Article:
Erdogan: 'I don’t respect court ruling to free Cumhuriyet journalists'

Turkish President Tayyip Erdogan © Murad Sezer
Turkish President Recep Tayyip Erdogan said he doesn’t want to ‘respect’ court decision on the release of Cumhuriyet journalists who were detained after publishing a report showing intelligence officials transporting arms to Syria.

“I will remain silent on the decision the court has given. But I don't need to accept it, I want to make that clear. I don't obey or respect the decision,” Erdogan told reporters on Sunday. “This has nothing to do with press freedom. This is a case of spying.”

Editor-in-chief Can Dundar and Ankara bureau chief Erdem Gul were released from Silivri jail near Istanbul on Friday. The journalists, who had been imprisoned since November, were greeted by family and supporters.

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The two were released after Turkey's Constitutional Court ruled that their "rights to personal liberty and security" and "freedom of expression and freedom of press" had been violated. The decision was approved by 12 members of the court, with three dissenting, according to Turkish media.

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Cumhuriyet newspaper reported that a Turkish convoy that was presumably hit by an airstrike in northwestern Syria was transporting weapons to terrorist organizations.

Can Dundar, editor-in-chief of the Cumhuriyet newspaper © Murad Sezer

The paper repeatedly revealed proof of ties between the Turkish military and Islamic State fighters operating on the Syrian-Turkish border.

Ankara turns off independent TV during interview with Cumhuriyet journos, cites ‘terrorist propaganda’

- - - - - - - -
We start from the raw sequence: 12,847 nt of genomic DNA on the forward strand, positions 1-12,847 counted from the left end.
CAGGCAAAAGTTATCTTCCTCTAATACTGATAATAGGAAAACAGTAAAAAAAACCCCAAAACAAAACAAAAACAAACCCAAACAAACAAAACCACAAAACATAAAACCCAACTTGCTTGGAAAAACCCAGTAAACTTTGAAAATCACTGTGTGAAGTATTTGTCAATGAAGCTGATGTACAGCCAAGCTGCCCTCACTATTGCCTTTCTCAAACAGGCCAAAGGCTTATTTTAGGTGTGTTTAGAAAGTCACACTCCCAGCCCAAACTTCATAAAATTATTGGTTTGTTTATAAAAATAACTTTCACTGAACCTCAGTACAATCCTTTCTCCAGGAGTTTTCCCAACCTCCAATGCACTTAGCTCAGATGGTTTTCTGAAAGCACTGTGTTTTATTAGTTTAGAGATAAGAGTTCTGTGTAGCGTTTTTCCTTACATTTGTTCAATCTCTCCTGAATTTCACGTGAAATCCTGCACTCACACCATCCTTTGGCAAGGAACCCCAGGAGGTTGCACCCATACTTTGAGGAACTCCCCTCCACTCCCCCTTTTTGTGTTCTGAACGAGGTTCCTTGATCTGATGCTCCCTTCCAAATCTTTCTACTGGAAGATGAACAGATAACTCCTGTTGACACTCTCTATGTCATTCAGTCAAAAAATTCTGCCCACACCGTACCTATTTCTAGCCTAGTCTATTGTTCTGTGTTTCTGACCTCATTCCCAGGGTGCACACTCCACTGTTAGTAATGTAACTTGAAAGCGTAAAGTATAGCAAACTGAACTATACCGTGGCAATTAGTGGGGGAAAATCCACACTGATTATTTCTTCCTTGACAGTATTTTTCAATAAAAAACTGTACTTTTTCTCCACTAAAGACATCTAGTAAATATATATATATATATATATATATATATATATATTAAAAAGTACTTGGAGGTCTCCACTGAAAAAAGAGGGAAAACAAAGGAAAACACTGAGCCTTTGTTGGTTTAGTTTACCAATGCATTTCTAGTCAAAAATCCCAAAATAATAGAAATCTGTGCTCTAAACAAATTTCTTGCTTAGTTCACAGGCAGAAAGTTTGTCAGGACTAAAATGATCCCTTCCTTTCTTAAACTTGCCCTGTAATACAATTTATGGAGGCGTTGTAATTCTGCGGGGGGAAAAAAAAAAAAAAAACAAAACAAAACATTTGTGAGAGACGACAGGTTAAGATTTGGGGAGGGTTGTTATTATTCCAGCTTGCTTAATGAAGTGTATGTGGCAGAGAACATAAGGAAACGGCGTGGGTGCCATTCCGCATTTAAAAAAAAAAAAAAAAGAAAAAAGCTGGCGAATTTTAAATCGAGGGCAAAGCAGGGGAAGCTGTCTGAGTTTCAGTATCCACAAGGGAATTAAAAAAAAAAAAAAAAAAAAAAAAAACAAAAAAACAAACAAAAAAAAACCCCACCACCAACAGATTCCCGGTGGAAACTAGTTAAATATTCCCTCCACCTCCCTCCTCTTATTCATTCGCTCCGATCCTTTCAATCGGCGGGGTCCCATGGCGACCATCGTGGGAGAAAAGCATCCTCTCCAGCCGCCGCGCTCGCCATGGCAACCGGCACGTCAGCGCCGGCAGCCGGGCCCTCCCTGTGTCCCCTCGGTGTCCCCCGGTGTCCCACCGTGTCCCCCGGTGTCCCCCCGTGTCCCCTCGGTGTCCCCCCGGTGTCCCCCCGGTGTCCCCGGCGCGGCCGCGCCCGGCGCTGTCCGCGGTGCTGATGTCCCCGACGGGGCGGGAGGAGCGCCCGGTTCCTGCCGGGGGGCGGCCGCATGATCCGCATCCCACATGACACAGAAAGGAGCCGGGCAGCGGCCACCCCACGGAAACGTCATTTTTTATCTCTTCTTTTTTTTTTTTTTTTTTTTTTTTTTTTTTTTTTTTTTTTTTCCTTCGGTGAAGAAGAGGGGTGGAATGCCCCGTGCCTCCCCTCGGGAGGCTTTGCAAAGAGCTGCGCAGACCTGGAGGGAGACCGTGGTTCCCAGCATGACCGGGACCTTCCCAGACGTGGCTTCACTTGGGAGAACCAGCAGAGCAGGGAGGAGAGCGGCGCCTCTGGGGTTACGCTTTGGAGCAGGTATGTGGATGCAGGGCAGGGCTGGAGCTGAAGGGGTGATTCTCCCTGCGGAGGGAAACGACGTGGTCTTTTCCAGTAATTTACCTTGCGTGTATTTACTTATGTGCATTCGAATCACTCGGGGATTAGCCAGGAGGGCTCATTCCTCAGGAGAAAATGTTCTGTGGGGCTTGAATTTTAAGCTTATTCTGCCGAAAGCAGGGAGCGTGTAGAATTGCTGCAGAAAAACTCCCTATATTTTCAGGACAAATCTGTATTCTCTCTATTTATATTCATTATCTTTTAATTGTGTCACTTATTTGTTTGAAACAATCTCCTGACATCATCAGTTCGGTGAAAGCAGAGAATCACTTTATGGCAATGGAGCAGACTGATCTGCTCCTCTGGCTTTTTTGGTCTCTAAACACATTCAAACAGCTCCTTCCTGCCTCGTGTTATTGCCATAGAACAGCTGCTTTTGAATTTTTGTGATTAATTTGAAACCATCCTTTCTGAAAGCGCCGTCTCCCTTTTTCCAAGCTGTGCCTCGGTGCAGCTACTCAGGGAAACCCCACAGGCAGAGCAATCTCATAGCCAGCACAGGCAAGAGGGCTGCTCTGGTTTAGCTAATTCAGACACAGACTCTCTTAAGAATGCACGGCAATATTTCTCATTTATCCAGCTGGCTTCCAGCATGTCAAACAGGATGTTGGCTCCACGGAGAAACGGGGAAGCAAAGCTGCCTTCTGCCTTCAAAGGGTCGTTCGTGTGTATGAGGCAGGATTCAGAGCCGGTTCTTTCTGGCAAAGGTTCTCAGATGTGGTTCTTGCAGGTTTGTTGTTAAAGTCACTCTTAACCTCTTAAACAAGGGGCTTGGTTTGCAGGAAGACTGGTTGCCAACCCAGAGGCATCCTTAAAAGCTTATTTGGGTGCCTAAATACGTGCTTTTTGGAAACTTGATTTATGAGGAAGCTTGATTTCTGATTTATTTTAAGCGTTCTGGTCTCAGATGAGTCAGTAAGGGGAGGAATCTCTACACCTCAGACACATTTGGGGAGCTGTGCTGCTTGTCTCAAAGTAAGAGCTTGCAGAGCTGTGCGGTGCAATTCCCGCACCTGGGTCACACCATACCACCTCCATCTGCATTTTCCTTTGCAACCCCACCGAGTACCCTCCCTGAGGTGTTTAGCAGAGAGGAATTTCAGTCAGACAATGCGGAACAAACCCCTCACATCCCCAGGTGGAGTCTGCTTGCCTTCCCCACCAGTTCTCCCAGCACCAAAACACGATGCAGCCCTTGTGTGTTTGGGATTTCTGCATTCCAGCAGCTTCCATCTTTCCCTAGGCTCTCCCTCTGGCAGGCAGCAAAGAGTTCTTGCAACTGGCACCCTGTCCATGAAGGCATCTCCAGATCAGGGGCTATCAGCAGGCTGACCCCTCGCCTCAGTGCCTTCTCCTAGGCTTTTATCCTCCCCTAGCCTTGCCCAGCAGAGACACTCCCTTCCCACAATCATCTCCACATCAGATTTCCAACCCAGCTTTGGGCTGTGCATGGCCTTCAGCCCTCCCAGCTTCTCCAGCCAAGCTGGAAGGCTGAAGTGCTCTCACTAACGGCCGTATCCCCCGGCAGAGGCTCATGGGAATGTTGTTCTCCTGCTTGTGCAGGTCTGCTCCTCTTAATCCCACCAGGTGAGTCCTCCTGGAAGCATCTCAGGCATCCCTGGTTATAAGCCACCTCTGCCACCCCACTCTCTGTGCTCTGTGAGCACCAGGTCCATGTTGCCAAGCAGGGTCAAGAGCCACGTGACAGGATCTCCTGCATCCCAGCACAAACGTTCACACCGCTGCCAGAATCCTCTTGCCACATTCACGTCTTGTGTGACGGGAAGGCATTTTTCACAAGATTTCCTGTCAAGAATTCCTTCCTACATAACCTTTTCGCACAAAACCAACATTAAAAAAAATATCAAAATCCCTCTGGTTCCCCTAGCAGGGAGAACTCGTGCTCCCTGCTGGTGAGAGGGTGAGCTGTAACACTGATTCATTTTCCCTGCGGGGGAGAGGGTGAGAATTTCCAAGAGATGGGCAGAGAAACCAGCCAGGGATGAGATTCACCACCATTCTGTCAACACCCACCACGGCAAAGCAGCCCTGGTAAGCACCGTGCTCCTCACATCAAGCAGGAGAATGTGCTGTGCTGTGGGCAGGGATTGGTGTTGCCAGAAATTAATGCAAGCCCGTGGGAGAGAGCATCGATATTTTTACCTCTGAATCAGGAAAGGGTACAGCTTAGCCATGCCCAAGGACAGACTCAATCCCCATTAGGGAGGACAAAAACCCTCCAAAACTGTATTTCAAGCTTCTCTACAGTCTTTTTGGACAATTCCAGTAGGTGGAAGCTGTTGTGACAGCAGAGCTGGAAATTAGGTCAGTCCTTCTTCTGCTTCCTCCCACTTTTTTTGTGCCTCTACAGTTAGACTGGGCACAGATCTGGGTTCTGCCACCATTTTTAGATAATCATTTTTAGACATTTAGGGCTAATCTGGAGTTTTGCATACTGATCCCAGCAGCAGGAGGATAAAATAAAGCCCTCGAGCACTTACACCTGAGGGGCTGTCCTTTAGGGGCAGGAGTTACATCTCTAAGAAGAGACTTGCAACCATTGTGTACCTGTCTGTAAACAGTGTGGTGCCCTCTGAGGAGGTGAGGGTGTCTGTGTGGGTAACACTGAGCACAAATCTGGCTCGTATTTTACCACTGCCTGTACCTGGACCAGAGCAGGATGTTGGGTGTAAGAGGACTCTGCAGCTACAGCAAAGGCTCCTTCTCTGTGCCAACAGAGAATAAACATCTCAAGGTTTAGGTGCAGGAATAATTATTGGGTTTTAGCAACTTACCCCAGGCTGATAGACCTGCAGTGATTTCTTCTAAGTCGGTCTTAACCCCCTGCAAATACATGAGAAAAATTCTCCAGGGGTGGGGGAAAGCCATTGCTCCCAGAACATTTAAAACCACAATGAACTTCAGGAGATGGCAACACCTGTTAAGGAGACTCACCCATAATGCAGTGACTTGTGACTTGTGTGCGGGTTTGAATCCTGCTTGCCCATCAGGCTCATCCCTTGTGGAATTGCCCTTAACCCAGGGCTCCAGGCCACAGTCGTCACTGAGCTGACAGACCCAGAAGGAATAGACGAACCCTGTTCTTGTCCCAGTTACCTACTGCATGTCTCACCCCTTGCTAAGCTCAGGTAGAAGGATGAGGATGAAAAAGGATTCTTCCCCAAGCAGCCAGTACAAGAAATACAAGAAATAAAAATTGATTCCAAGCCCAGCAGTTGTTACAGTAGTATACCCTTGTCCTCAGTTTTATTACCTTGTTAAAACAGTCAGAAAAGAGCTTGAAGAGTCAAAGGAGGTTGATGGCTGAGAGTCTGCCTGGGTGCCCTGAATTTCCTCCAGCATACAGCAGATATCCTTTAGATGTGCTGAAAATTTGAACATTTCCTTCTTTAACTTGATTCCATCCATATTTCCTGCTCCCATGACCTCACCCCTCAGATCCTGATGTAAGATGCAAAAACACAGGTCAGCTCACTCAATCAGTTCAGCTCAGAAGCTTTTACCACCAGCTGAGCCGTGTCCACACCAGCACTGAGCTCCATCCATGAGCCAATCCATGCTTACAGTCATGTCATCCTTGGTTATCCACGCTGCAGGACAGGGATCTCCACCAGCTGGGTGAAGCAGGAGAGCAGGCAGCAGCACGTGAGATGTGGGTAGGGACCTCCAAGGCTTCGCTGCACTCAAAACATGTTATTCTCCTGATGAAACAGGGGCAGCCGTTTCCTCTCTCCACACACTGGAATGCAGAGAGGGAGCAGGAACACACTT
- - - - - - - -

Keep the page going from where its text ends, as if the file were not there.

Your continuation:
Ankara pulled an independent Turkish TV channel off the air during a live interview with Dundar and Gul on Friday. The channel officials claim it was "clearly a political decision."

Public Prosecutor Ramazan Dinç demanded Turkey's satellite provider Turksat to stop the broadcasts of IMC TV, a Turkish nationwide channel, local media reported. The official reason for pulling the plug was channel’s “terrorist propaganda” in favor of the Kurdistan Workers' Party (PKK) and Kurdistan Communities Union (KCK).

“In Turkey, everything contrary to the official view is tossed into the terrorism bag…This was clearly a political decision. The prosecutor has no legal right to seek our closure based on an allegation,” the channel’s general coordinator Eyup Burc said, as cited by Reuters. He denied any links between the channel and terrorists.

IMC TV wrote on Facebook that now it is only available via satellite channels.

“The situation of freedom of the press and freedom of expression in Turkey is miserable,” IMC News Coordinator Faruk Eren said, as cited by Today’s Zaman.

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The broadcast was stopped right in the middle of the interview with Dundar and Gul.

“This was done deliberately, to send a message to the media: that Can Dundar and Erdem Gul may have been released due to the public outcry, but that doesn't mean the government is retreating from its course,” Burc said.

Istanbul-based IMC TV, which was founded in 20011, has repeatedly covered the Kurdish-Turkish conflict. In November it reported extensively about how a small pro-Kurdish town of Silvan has become a hotspot after the Turkish military launched an operation.